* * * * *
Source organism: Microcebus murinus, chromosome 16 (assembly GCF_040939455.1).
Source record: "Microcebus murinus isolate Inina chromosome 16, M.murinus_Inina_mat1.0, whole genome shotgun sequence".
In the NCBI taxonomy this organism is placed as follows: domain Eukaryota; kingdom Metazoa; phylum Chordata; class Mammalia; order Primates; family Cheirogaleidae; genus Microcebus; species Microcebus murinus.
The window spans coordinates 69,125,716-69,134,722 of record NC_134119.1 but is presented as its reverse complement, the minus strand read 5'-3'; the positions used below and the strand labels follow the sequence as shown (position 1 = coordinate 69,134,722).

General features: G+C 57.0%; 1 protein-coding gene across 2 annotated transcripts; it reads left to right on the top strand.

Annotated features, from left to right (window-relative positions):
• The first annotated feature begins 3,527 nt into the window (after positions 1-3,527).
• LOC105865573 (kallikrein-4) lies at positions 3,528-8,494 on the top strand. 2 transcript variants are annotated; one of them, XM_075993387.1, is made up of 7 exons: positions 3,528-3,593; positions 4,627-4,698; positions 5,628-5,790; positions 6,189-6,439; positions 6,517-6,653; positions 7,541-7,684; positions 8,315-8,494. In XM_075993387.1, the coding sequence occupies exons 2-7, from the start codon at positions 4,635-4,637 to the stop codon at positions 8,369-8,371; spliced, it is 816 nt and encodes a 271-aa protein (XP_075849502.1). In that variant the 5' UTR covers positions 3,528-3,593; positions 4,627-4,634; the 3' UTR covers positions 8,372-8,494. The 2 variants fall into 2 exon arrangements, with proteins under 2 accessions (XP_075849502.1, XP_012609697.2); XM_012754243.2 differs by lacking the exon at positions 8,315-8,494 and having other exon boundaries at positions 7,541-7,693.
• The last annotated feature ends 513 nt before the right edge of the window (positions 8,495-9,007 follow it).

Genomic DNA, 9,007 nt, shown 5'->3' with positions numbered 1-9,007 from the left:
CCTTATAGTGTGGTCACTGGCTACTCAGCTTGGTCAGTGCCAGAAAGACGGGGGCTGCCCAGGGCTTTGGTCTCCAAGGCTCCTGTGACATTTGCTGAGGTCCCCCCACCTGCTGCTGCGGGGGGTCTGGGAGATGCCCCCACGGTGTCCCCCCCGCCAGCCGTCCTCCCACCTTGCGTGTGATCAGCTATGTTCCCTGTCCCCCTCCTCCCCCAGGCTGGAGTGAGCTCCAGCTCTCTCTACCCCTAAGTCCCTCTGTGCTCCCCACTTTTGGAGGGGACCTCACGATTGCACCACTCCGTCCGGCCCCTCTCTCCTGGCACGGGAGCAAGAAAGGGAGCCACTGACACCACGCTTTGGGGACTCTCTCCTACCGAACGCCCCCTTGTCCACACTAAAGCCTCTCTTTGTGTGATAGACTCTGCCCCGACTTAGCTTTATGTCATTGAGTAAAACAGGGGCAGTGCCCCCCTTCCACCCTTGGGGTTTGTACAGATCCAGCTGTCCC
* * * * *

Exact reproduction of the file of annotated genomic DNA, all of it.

Source organism: Microcebus murinus, chromosome 16 (assembly GCF_040939455.1).
Source record: "Microcebus murinus isolate Inina chromosome 16, M.murinus_Inina_mat1.0, whole genome shotgun sequence".
In the NCBI taxonomy this organism is placed as follows: domain Eukaryota; kingdom Metazoa; phylum Chordata; class Mammalia; order Primates; family Cheirogaleidae; genus Microcebus; species Microcebus murinus.
The window spans coordinates 69,125,716-69,134,722 of record NC_134119.1 but is presented as its reverse complement, the minus strand read 5'-3'; the positions used below and the strand labels follow the sequence as shown (position 1 = coordinate 69,134,722).

General features: G+C 57.0%; 1 protein-coding gene across 2 annotated transcripts; it reads left to right on the top strand.

Annotated features, from left to right (window-relative positions):
• The first annotated feature begins 3,527 nt into the window (after positions 1-3,527).
• LOC105865573 (kallikrein-4) lies at positions 3,528-8,494 on the top strand. 2 transcript variants are annotated; one of them, XM_075993387.1, is made up of 7 exons: positions 3,528-3,593; positions 4,627-4,698; positions 5,628-5,790; positions 6,189-6,439; positions 6,517-6,653; positions 7,541-7,684; positions 8,315-8,494. In XM_075993387.1, the coding sequence occupies exons 2-7, from the start codon at positions 4,635-4,637 to the stop codon at positions 8,369-8,371; spliced, it is 816 nt and encodes a 271-aa protein (XP_075849502.1). In that variant the 5' UTR covers positions 3,528-3,593; positions 4,627-4,634; the 3' UTR covers positions 8,372-8,494. The 2 variants fall into 2 exon arrangements, with proteins under 2 accessions (XP_075849502.1, XP_012609697.2); XM_012754243.2 differs by lacking the exon at positions 8,315-8,494 and having other exon boundaries at positions 7,541-7,693.
• The last annotated feature ends 513 nt before the right edge of the window (positions 8,495-9,007 follow it).

Genomic DNA, 9,007 nt, shown 5'->3' with positions numbered 1-9,007 from the left:
CCTTATAGTGTGGTCACTGGCTACTCAGCTTGGTCAGTGCCAGAAAGACGGGGGCTGCCCAGGGCTTTGGTCTCCAAGGCTCCTGTGACATTTGCTGAGGTCCCCCCACCTGCTGCTGCGGGGGGTCTGGGAGATGCCCCCACGGTGTCCCCCCCGCCAGCCGTCCTCCCACCTTGCGTGTGATCAGCTATGTTCCCTGTCCCCCTCCTCCCCCAGGCTGGAGTGAGCTCCAGCTCTCTCTACCCCTAAGTCCCTCTGTGCTCCCCACTTTTGGAGGGGACCTCACGATTGCACCACTCCGTCCGGCCCCTCTCTCCTGGCACGGGAGCAAGAAAGGGAGCCACTGACACCACGCTTTGGGGACTCTCTCCTACCGAACGCCCCCTTGTCCACACTAAAGCCTCTCTTTGTGTGATAGACTCTGCCCCGACTTAGCTTTATGTCATTGAGTAAAACAGGGGCAGTGCCCCCCTTCCACCCTTGGGGTTTGTACAGATCCAGCTGTCCC